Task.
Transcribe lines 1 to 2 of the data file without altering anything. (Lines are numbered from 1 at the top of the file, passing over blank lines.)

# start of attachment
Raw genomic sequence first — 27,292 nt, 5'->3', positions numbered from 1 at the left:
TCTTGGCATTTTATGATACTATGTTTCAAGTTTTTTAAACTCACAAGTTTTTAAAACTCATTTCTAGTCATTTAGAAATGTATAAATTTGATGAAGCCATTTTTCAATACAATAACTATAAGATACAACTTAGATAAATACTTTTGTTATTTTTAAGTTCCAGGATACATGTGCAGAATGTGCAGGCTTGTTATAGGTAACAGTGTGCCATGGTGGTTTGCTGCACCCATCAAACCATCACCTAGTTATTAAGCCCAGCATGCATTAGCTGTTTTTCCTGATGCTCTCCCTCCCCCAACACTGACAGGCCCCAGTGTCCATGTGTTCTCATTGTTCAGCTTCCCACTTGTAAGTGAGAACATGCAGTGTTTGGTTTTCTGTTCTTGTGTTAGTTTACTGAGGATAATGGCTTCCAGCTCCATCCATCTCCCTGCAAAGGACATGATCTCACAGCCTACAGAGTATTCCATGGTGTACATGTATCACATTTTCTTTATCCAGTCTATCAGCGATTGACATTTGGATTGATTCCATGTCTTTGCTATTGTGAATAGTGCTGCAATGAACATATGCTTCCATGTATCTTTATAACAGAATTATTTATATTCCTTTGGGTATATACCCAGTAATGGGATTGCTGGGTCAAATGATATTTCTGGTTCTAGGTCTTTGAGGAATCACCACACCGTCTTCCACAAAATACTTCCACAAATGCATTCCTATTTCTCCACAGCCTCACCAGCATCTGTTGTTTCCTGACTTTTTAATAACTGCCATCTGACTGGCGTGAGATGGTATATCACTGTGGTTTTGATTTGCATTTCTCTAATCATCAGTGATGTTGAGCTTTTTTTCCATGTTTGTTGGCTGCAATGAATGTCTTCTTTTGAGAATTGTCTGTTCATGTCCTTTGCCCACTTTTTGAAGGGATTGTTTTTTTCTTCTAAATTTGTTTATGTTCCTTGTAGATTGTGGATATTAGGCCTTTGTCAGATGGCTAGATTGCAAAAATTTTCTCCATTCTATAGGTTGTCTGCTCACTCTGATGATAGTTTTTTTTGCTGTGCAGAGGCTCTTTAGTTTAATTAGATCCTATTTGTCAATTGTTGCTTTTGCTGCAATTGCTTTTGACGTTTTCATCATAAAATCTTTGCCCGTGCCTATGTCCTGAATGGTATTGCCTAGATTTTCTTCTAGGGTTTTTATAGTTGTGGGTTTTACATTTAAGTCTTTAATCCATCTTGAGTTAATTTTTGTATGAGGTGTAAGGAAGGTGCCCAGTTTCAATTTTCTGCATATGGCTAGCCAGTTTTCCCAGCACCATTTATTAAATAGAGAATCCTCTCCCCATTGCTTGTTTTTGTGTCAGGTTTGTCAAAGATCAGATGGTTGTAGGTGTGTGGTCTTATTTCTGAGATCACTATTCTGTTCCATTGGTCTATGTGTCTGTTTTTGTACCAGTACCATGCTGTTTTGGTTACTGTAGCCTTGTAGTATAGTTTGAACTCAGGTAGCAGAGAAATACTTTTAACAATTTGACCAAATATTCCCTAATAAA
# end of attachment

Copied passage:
Raw genomic sequence first — 27,292 nt, 5'->3', positions numbered from 1 at the left:
TCTTGGCATTTTATGATACTATGTTTCAAGTTTTTTAAACTCACAAGTTTTTAAAACTCATTTCTAGTCATTTAGAAATGTATAAATTTGATGAAGCCATTTTTCAATACAATAACTATAAGATACAACTTAGATAAATACTTTTGTTATTTTTAAGTTCCAGGATACATGTGCAGAATGTGCAGGCTTGTTATAGGTAACAGTGTGCCATGGTGGTTTGCTGCACCCATCAAACCATCACCTAGTTATTAAGCCCAGCATGCATTAGCTGTTTTTCCTGATGCTCTCCCTCCCCCAACACTGACAGGCCCCAGTGTCCATGTGTTCTCATTGTTCAGCTTCCCACTTGTAAGTGAGAACATGCAGTGTTTGGTTTTCTGTTCTTGTGTTAGTTTACTGAGGATAATGGCTTCCAGCTCCATCCATCTCCCTGCAAAGGACATGATCTCACAGCCTACAGAGTATTCCATGGTGTACATGTATCACATTTTCTTTATCCAGTCTATCAGCGATTGACATTTGGATTGATTCCATGTCTTTGCTATTGTGAATAGTGCTGCAATGAACATATGCTTCCATGTATCTTTATAACAGAATTATTTATATTCCTTTGGGTATATACCCAGTAATGGGATTGCTGGGTCAAATGATATTTCTGGTTCTAGGTCTTTGAGGAATCACCACACCGTCTTCCACAAAATACTTCCACAAATGCATTCCTATTTCTCCACAGCCTCACCAGCATCTGTTGTTTCCTGACTTTTTAATAACTGCCATCTGACTGGCGTGAGATGGTATATCACTGTGGTTTTGATTTGCATTTCTCTAATCATCAGTGATGTTGAGCTTTTTTTCCATGTTTGTTGGCTGCAATGAATGTCTTCTTTTGAGAATTGTCTGTTCATGTCCTTTGCCCACTTTTTGAAGGGATTGTTTTTTTCTTCTAAATTTGTTTATGTTCCTTGTAGATTGTGGATATTAGGCCTTTGTCAGATGGCTAGATTGCAAAAATTTTCTCCATTCTATAGGTTGTCTGCTCACTCTGATGATAGTTTTTTTTGCTGTGCAGAGGCTCTTTAGTTTAATTAGATCCTATTTGTCAATTGTTGCTTTTGCTGCAATTGCTTTTGACGTTTTCATCATAAAATCTTTGCCCGTGCCTATGTCCTGAATGGTATTGCCTAGATTTTCTTCTAGGGTTTTTATAGTTGTGGGTTTTACATTTAAGTCTTTAATCCATCTTGAGTTAATTTTTGTATGAGGTGTAAGGAAGGTGCCCAGTTTCAATTTTCTGCATATGGCTAGCCAGTTTTCCCAGCACCATTTATTAAATAGAGAATCCTCTCCCCATTGCTTGTTTTTGTGTCAGGTTTGTCAAAGATCAGATGGTTGTAGGTGTGTGGTCTTATTTCTGAGATCACTATTCTGTTCCATTGGTCTATGTGTCTGTTTTTGTACCAGTACCATGCTGTTTTGGTTACTGTAGCCTTGTAGTATAGTTTGAACTCAGGTAGCAGAGAAATACTTTTAACAATTTGACCAAATATTCCCTAATAAA